What is R-value?...
R-values Important to Saving Energy

U.S. DOE Office of Energy Efficiency and Renewable Energy

While you might expect "R-value" to be the level of appreciation a pirate has for buried treasure, with winter coming, you might want to consider your own "R-value" The "R" refers to the resistance of heat flow and, in particular, is associated with the insulation in your home.

Insulation acts like a blanket on your home. When properly installed, it keeps the heat inside your home during winter, and the cool air inside during the summer. On average, about half of the energy used in Nebraskan homes is used to keep the home warm or cool. Unfortunately, many homes either have insufficient or improperly installed insulation.

According to a 2003 study by the Harvard School of Public Health, if your home is as little as five to 10 years old, you likely have one of the 46 million under-insulated homes in the U.S. The good news is that adding insulation is often one of the easiest and lowest cost options for improving the energy efficiency of your home.

All insulation has an R-value — the higher the R-value, the greater the insulating effectiveness. The R-value will vary depending on the type of insulation, its thickness, and its density. You can increase your R-value in areas by adding insulation, even if there is already insulation in a particular area.

Your new R-value is calculated by adding the R-value of the new insulation to the R-value of the existing insulation.

As mentioned, there are many types of insulation. Insulation batts and blankets are made of fiberglass or mineral wool and are most commonly used in new construction or unconfined areas, like unfinished attics, roofs, and under floors. Batts and blankets often have an R-value of 2.9 to 4.0 per inch of thickness.

Blown-in loose fill insulation is one of the easiest forms to install. Commonly made of cellulose, glass fiber, mineral wool, perlite or vermiculite, it can be blown or spread into areas needing insulation. Equipment for blowing insulation into walls or attics can be rented, or contractors with their own equipment can be hired to do the job. Loose fill insulation usually has an R-value of 2.2 to 3.8 per inch of thickness.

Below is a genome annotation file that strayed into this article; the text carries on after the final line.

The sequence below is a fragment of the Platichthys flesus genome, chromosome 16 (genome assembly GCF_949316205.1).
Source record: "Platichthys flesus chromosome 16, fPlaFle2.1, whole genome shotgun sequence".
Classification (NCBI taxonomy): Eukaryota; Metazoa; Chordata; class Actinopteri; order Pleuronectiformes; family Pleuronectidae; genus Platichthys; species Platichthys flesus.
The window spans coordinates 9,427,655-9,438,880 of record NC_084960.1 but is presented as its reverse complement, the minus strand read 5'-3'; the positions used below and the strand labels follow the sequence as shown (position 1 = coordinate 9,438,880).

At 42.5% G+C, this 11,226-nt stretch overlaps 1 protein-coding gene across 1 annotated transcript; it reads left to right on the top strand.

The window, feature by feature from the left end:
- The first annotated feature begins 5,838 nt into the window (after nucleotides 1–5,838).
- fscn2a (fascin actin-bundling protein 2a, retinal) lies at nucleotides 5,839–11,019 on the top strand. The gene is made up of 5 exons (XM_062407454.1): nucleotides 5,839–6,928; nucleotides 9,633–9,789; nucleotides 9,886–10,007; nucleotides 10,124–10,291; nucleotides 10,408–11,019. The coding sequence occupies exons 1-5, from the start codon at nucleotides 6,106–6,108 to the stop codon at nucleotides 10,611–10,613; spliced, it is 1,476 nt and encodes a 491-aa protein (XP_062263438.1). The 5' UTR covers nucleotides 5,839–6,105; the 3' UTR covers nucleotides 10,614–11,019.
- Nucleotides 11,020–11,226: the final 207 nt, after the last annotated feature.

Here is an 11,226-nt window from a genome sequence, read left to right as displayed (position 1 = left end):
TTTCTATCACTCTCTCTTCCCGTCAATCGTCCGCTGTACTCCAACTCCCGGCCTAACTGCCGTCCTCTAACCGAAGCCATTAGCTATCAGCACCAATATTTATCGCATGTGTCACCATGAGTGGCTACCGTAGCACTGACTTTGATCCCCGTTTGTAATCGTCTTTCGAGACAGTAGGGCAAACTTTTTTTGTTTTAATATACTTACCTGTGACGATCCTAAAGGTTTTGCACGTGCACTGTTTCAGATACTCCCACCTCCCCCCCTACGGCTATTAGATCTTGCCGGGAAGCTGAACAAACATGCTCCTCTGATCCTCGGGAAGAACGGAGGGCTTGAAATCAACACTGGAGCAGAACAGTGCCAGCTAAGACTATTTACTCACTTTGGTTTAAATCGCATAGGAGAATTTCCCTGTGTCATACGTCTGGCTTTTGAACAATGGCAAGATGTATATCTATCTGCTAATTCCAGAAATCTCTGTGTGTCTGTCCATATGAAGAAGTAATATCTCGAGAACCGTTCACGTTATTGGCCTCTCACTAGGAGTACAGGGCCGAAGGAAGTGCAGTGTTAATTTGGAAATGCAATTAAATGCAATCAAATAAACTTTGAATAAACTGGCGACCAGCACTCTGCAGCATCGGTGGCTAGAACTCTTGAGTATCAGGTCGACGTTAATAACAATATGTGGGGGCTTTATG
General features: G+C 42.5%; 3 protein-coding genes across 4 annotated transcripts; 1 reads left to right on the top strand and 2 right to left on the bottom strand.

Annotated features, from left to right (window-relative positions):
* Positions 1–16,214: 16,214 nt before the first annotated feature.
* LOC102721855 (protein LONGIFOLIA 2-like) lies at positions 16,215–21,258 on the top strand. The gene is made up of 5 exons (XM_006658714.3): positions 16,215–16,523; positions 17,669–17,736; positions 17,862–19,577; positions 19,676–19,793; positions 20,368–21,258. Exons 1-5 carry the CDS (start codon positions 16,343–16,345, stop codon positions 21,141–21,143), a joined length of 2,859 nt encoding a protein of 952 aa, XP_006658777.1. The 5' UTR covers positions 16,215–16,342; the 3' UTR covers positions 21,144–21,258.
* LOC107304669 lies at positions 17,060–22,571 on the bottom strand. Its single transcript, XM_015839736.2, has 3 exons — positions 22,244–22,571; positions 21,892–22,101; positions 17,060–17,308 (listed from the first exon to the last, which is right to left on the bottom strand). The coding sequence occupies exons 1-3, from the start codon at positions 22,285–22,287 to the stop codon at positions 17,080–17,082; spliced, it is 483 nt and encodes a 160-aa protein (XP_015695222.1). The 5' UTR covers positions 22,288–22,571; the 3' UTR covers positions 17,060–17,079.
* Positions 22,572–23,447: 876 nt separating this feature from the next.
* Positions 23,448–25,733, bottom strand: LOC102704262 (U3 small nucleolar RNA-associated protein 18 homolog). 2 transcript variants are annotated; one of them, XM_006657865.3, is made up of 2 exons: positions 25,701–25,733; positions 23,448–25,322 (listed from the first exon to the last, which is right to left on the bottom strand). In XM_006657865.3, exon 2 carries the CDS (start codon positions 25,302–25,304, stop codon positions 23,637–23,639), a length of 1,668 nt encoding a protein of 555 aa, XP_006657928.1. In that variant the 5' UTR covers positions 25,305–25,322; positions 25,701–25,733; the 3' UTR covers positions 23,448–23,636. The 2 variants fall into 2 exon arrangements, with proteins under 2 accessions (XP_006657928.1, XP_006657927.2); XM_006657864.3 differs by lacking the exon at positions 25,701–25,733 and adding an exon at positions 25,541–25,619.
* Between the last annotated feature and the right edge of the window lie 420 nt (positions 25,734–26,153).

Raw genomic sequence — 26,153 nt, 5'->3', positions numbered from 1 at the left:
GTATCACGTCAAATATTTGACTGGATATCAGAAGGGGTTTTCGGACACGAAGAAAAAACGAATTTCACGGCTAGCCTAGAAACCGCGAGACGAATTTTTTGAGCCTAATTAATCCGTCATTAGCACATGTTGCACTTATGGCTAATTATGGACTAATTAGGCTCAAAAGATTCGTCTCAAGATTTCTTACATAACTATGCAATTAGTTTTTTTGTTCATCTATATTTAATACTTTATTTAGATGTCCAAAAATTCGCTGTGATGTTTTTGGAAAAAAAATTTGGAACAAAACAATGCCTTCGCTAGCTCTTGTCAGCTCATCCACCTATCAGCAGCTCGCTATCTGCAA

Rigid boards are plastic foams or fibrous materials pressed or extruded into board-like forms. Common materials include polystyrene, urethane or glass fiber. Polystyrene and urethane have superior insulating qualities with R-values of 3.2 to 5.0 per inch of thickness.

Foam insulation, usually urethane, can be injected into wall cavities or sprayed onto roof or floors. Once applied, it expands and sets in about a minute. After it sets, it shrinks slowly for several weeks. Properly applied, shrinkage is less than five percent. Like rigid boards, foam insulation has the advantage of a high R-Value per inch.

The Nebraska Energy Office recommends the following R-values in the following home areas*:

*The Nebraska Energy Code requires a minimum, which is stated above.

Obviously, attics are places where it can really pay to have the right amount of insulation. If your home has six inches or less and you use primarily electricity to heat it, there is an EnergyWiseSM program to help you if you add an R-value of at least 19 or six inches of blown-in insulation. By participating in the residential EnergyWiseSM attic insulation program, customers are eligible for an incentive of $.15 per square foot insulated with a maximum incentive amount of $300 per existing residential dwelling. New construction and/or new additions do not qualify.

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